Information and communication technologies have completely revolutionized our working practices. Career patterns, professional identities, speed of communication, time management, and mobility have been irrevocably changed in an amazingly short period. Drawing on worldwide case studies, this fascinating book explores these transformations and looks to what developments are in store for us in the future. Flexible hours, email, virtual meetings rooms, and working from home are all relatively new additions to our professional lives. The effects of these technological advances have been dramatic and far-reaching. Not only have they helped to connect organizations and institutions in developing countries to the rest of the world, but they also allow people to maintain extensive geographical networks with friends, families, and colleagues. The use of virtual reality and multimedia has had a huge impact on careers ranging from investment banking to molecular biology, and has brought fundamental changes to education and training, the generation of new ideas, and problem solving. This book investigates both the impact of information technology on working practices and, more complexly, how I.T. is bound up in social, political, and economic issues. How are power relations established and maintained through transnational networking? Can the Internet be used as a political tool to manipulate the masses? In what ways has digital technology changed the aesthetics and practices of the Euro-American dance world? What initiatives have been undertaken to ensure people arent excluded from the digital world and have they succeeded? Through answering these and many more questions, this groundbreaking book is an essential guide to the modern day world.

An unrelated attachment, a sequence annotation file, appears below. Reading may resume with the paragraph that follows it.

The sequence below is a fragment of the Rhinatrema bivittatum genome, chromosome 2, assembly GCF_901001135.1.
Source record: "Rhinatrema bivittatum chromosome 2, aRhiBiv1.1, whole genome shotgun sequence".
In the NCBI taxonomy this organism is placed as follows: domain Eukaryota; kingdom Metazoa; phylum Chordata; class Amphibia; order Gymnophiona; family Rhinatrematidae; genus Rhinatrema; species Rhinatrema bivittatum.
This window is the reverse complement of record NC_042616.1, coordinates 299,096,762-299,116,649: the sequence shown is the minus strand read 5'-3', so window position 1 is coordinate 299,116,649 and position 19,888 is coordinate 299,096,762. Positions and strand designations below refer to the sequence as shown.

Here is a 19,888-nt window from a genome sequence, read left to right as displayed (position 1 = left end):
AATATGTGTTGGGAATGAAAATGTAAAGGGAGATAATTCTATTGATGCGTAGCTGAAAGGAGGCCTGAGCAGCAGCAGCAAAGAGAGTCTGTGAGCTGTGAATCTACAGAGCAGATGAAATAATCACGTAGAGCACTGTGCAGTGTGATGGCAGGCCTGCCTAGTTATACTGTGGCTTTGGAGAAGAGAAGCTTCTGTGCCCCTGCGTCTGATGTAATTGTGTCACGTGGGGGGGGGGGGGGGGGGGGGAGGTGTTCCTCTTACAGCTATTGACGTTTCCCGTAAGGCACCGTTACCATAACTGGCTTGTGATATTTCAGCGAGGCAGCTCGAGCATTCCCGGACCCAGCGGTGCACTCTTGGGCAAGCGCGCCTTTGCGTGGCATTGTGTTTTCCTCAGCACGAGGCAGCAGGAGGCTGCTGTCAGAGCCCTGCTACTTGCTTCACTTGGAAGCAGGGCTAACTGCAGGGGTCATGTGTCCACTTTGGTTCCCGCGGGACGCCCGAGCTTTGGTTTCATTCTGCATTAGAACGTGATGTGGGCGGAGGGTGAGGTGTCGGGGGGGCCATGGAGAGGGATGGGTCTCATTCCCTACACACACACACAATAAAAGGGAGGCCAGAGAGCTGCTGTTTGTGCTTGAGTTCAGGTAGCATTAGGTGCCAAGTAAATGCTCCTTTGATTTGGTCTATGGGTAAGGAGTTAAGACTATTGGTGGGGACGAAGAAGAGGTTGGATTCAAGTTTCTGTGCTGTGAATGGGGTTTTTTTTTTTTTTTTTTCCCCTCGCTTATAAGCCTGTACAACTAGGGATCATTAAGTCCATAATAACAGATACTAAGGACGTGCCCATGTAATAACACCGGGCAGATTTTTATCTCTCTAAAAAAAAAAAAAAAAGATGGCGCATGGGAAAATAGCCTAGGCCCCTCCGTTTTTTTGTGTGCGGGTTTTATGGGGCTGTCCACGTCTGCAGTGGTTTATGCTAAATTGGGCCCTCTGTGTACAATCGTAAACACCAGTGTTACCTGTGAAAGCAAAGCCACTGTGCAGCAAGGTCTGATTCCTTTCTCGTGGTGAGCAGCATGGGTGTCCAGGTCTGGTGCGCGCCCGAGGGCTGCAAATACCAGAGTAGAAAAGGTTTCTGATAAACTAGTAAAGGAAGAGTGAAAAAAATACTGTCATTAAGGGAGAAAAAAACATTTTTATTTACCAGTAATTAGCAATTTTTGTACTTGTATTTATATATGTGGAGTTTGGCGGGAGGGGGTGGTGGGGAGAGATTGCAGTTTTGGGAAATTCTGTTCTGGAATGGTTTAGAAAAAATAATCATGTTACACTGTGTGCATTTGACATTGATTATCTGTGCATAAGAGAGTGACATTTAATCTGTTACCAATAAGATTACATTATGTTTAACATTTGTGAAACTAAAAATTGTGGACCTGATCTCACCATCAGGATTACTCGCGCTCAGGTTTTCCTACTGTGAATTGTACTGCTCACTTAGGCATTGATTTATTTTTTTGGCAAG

Table of Contents
Acknowledgements, Notes on Contributors, Introduction: From People of the Book to People of the Screen, 1. Living with New (Ideals of) Technology, 2. The Computer as a Focus of Inattention: Five Scenarios concerning Hospital Porters, 3. Digital Ditches: Working in the Virtual Grass Roots, 4. Real-time, Real-place Market: Transnational Connections and Disconnections in Financial Markets, 5. Mobile Workplacing: Office Design, Space and Technology, 6. Claiming the Future: Speed, Business Rhetoric and Computer Practice, 7. Networking as a Form of Life: The Transnational Movement of Internet Pioneers, 8. Mainstream Rebels: Informalization and Regulation in a Virtual World, 9. Steps on Screen: Technoscapes, Visualization and Globalization in Dance, 10. Screening the Classroom: Students, Teachers and Computers in an Urban American School, 11. Open-Source Software Development as Gift Culture: Work and Identity Formation in an Internet Community, Index
Christina Garsten is Senior Lecturer at Stockholm University. Helena Wulff is Senior Lecturer at Stockholm University.